We’ve climbed thru ancient ruins, hiked miles uphill to the top of ancient kingdoms and witnessed deeply beautiful worship at the feet of the most incredible ancient Buddha statues in the world.
I sat under the Bodhi Tree and went to the oldest Temples and talked with some of the most committed monks ever, falling in love over and over again with their presence and perspective on how to be lights in the world.
I’ve meditated in the mountains, chanted at the famous Temple of the Tooth and walked in an amazing parade honoring my dear monk friend for all his incredible work all over the world.
I’ve laughed so hard I thought I’d never be able to breath again.
I’ve been deeply moved.. and now searching for how to describe some of what I’ve been seeing and feeling.
The carvings, the giant stone Buddha’s that are seemingly everywhere on this ancient island, the religion and dogma and traditions of things.. the culture and rituals surrounding nearly everything here…. I’ve not been thinking too much about the truth or validity of all that.
Maybe its’ all true. Maybe not.
I don’t think truth really exists accept for when it feels right inside each one of us… and what draws me to the dhamma anyway is the Kalama Sutta, the quote from Buddha that makes me feel so at home in these teachings:
“Do not believe in anything simply because you have heard it. Do not believe in anything simply because it is spoken and rumored by many. Do not believe in anything simply because it is found written in your religious books. Do not believe in anything merely on the authority of your teachers and elders. Do not believe in traditions because they have been handed down for many generations. But after observation and analysis, when you find that anything agrees with reason and is conducive to the good and benefit of one and all, then accept it and live up to it.” ~ Kalama Sutta
The truth is, it’s this comment that’s allowed me to appreciate all the rest.
As our “pilgrimage” continued around the country, I’ve quietly laughed, over and over again when someone told me this king or that president built this or that.
Of course none of that is true.
I can’t imagine any king actually “built” anything physical.
As we sat in awe ( constantly ) , I wondered about the actual people who labored.
Who carried that stone?
Who chiseled the nose?
How did they scale that mountain?
What was the view from up there 2000 years ago?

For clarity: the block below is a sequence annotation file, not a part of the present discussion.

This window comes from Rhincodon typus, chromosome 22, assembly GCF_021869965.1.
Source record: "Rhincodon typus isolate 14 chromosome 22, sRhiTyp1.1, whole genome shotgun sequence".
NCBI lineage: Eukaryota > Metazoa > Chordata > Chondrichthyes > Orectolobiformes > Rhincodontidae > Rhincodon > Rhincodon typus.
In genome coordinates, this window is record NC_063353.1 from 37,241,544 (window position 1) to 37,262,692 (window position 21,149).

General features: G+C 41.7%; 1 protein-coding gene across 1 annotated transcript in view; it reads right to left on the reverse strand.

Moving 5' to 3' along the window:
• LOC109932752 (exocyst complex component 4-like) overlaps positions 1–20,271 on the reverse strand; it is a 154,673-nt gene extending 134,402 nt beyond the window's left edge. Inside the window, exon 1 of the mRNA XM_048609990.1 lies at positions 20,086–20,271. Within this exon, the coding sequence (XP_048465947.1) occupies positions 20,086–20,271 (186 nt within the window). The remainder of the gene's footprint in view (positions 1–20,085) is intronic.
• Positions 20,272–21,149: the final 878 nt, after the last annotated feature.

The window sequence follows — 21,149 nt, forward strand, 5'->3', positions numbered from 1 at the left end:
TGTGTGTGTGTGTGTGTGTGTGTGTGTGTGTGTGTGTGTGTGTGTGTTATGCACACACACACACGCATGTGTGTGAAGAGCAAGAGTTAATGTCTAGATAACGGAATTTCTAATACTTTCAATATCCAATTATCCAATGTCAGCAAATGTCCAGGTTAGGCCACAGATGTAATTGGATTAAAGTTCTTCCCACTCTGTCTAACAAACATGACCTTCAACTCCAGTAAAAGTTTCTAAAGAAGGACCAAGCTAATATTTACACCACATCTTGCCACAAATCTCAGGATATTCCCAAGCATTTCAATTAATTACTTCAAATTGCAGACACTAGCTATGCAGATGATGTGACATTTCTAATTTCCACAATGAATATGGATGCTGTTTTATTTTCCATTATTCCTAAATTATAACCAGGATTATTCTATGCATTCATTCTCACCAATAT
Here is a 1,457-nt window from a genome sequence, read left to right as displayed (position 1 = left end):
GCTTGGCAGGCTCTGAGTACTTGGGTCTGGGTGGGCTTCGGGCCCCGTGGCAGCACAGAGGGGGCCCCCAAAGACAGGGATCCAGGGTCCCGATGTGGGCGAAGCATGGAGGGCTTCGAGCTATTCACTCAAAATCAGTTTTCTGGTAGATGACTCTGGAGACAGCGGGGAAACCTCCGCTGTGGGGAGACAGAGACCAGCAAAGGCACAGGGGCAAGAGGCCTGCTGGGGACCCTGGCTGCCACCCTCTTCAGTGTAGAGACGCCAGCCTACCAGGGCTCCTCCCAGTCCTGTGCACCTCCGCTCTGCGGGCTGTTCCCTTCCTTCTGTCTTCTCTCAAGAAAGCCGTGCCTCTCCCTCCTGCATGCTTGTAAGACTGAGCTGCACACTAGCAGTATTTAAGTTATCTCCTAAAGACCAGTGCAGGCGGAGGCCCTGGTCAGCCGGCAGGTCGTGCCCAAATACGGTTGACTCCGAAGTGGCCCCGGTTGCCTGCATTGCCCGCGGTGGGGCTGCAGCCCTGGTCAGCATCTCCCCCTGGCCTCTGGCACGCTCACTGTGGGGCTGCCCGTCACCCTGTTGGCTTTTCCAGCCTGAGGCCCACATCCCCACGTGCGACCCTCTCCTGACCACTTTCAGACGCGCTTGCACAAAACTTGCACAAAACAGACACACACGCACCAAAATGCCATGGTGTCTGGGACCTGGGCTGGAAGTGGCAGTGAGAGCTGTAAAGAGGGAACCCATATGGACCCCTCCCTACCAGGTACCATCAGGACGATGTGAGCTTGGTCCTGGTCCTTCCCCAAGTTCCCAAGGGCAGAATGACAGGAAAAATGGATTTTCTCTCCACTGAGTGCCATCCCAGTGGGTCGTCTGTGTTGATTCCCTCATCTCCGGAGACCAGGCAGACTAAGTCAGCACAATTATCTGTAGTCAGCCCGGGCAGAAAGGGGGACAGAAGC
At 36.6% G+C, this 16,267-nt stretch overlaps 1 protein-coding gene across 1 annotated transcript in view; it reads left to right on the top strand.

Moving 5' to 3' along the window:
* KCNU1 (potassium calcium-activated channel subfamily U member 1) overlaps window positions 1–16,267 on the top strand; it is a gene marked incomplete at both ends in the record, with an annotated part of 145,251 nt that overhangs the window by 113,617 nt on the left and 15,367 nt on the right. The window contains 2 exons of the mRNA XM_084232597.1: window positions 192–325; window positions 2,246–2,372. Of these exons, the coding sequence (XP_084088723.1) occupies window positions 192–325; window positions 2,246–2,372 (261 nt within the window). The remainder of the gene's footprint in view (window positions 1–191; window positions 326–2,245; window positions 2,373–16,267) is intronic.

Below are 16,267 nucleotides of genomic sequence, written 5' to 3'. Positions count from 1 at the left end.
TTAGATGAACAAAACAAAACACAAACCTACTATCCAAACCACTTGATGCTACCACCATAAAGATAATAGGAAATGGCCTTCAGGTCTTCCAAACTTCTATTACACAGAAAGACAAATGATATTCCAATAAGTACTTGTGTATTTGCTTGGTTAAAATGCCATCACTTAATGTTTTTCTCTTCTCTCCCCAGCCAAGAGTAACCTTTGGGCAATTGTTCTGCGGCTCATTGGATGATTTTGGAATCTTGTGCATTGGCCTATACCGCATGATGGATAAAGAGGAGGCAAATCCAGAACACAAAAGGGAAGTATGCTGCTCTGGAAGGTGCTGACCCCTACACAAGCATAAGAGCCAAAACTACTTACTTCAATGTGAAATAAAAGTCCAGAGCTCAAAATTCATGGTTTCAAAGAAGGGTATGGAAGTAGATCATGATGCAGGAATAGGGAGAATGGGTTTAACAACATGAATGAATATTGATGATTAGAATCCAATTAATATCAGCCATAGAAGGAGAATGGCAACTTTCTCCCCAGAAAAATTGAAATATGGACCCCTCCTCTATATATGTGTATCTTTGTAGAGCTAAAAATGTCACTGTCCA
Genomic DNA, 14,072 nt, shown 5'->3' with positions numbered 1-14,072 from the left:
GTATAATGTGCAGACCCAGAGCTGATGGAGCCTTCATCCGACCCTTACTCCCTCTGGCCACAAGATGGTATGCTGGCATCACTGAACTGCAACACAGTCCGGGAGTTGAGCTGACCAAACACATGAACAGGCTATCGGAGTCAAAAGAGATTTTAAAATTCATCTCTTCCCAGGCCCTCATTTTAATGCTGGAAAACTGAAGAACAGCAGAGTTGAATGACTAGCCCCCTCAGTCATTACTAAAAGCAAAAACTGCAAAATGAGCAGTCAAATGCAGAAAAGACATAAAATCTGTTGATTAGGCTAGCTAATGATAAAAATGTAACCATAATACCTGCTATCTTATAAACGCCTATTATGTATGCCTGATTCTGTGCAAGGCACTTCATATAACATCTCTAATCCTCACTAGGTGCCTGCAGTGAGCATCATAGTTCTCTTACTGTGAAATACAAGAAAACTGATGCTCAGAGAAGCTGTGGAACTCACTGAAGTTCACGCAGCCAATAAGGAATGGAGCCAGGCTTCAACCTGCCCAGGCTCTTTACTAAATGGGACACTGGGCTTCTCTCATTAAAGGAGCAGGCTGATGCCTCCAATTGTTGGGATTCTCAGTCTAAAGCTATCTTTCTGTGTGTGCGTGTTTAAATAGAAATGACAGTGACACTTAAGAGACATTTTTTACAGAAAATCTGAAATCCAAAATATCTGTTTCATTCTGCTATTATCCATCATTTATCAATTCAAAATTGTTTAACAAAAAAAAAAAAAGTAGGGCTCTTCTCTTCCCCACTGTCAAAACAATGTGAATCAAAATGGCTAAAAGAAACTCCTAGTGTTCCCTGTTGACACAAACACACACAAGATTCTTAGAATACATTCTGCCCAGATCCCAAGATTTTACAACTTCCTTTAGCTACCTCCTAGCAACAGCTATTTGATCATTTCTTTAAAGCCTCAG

What were they thinking, how honored did they feel and did they know they were leaving such an incredible legacy for generations?
What did they believe? Was this a sacred act for them, or simply work to feed their families?
I’m reading Stephen Batchelor’s book “Confession’s of a Buddhist Atheist” and he wrote the following, which describes exactly what I’ve been feeling:
“But as a culture and civilization, Buddhism consists of far more than inner experiences. It is known thru buildings, gardens, sculptures, paintings, calligraphy, poetry, and craftwork. It is present by each mark made by artists and artisans on rocks, clay votive tablets, and fragile palm leaves, primed canvases, hand-pressed paper wooden printing blocks, raked gravel, and paper lanterns. On my visit to monasteries, the polished furrows in the rock, worn into the mountain by centuries of passing feet, moved me far more than the shrines to which they led. Who were the men and women who made them? Who were the people who constructed the intricacy carved stone gateways at Sanchi, chipped out the black basalt temples at Ajanta, erected the giant Stupa cathedrals at Pagan, laid out the rock gardens at Ryoanji, or sculpted the standing Buddha’s at Bamiyan? We don’t know.
These forgotten people are my fellows. They are the silent ones on whose behalf I want to speak. I know nothing of their religious beliefs or spiritual attainments. Their understanding of the subtleties of Buddhist Doctrine is irrelevant. They left behind visible and tangible objects created by their own hands: dumb things that speak to me across the centuries in a language that no text can reproduce. Irrespective of what Buddhist icon a painted scroll may depict, it embodies the intelligence and imagination, the passion and care of its creator. I feel an affinity with the makers of these things. A Zen garden can say as much about what they Buddha taught as the most erudite treatise on emptiness”
This has been my experience about as perfectly as I could ever express.
I love it all, but I especially am blown out, overwhelmed and deeply moved by the people behind the scene, behind the words, underneath the stone, within the teachings, part of the beauty.
To me, it’s their essence, the worker among workers, that radiates thru all these generations.